Thursday, September 28, 2017

A sign of the future of the Roman Catholic Church in the US

The future of the Roman Catholic Church in the US
The future of Roman Catholicism in the US?
This National Catholic Reporter (NCR) article caught my eye since it is local: Pittsburgh plan would consolidate 188 parishes into 48 groups. What we are seeing, I think, is nothing less than a snapshot of the future of the Roman Catholic Church in the US.

From the article:
There will be grief, but a new, more effective church outreach will emerge out of a massive planned consolidation in the Pittsburgh Diocese, diocesan spokesman Bob DeWitt told NCR.

He spoke after a diocesan planning commission, which includes DeWitt, recommended to Bishop David Zubik that the diocese arrange its 188 current parishes into 48 groups. The plan now goes to the bishop for a decision …

While other archdioceses and dioceses in the Northeast and Midwest have closed and consolidated parishes in the past three decades, including Detroit, Philadelphia, Chicago, New York and Boston, and, most recently, Hartford, Connecticut, no diocese has undertaken such a massive change. The plan will reshape the concept of parish in the Pittsburgh Diocese's six counties.

The diocese needs to act boldly to deal with a decline in the number of priests and Catholics in the pews, said DeWitt.

Now, a “parish” is the same thing as a congregation. And apparently, a “group” is going to function in the same way, perhaps over a broader geographic area. In the past when they’ve done this sort of thing, sometimes they have the whole “parish” meet in one of the existing buildings; other times, they’ve left several buildings open and the priest shuttles among them.

The graphic nearby tells much of the story. Pittsburgh is one of the oldest metropolitan areas in the country, and the numbers here reflect what is happening to the Roman Catholic Church in the US in areas where immigration is not much of a factor. It can also be viewed as a sign of what may be happening in other areas of the US as well.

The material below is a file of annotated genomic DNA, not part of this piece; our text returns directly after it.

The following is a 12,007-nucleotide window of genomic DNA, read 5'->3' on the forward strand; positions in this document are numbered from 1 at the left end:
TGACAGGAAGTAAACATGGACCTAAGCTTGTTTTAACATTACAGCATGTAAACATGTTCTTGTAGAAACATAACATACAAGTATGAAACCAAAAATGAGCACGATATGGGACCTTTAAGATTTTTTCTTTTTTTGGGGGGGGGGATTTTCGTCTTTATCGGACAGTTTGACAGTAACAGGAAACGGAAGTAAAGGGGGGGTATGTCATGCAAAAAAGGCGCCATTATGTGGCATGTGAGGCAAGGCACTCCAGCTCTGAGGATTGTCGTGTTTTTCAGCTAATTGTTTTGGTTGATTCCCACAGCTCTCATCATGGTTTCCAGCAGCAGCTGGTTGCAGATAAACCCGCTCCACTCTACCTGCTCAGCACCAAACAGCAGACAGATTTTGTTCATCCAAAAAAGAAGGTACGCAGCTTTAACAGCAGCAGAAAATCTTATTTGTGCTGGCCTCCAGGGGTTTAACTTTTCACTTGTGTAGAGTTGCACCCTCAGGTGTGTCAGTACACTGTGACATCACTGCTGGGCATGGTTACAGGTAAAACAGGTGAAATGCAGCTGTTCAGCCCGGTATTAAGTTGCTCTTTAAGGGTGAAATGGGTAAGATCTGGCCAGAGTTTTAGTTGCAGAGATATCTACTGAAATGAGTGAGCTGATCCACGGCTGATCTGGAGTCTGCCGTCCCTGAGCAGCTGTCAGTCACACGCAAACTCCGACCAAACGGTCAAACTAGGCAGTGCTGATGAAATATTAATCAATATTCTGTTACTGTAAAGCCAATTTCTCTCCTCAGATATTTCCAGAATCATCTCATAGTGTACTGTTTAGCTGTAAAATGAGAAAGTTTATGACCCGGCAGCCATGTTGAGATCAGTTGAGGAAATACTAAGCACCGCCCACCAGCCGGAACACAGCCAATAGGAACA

From 2000 through 2016 (the time of the “planning commission” study), the “Catholic population” declined by about 17%, “Mass attendance” declined much more sharply, around 44%. That leaves only approximately 21% who attend Mass on any given Sunday – meaning that something like 79% of the “Catholic population” is missing Mass, and therefore is in a state of mortal sin. (So much for these folks really being Catholics). But I digress.

The real number here is the number of priests. In 2000, after probably many years of significant decline in the total number of priests (since, say, 1965), the number of priests has already declined further (from 338 to 211); that number is projected to be cut in half again in the next several years, to 112.

This number can be known fairly accurately because of the ages of the existing priests and the number of seminarians in the system.

This is a critical factor because the only “ordinary” channel of God’s grace, according to the Roman Catholic Church, is the Roman Catholic sacramental system, which can only be administered through Roman Catholic priests.

Elsewhere, NCR has a story to the effect that the global Catholic population tops 1.28 billion. In the light of the fact that only some 20% of the population (using Pittsburgh numbers as a guide) is attending Mass on Sundays (not to mention, not using birth control, etc.) is really what could be termed a “practicing Catholic”, the number of “Catholics” in the world seems to be much smaller than is being reported.

Contrast this story, by the way, with the nationwide story about the growing number of Protestant congregations in the US (a net gain of about 20,000 congregations from 1998 to 2012, to a total of about 384,000 congregations).


  1. While I agree that the Catholic population is on the decline, I sometimes wonder about Protestants as well. Protestants tend to shift back and forth so I wonder if Protestantism is growing that much. I live in the liberal North East so perhaps my perspective is scewed

    1. Steve, I don't think it matters in the least what Protestant churches are doing while we watch the implosion of Roman Catholicism. We just need to be there to offer Christ and pick up the pieces.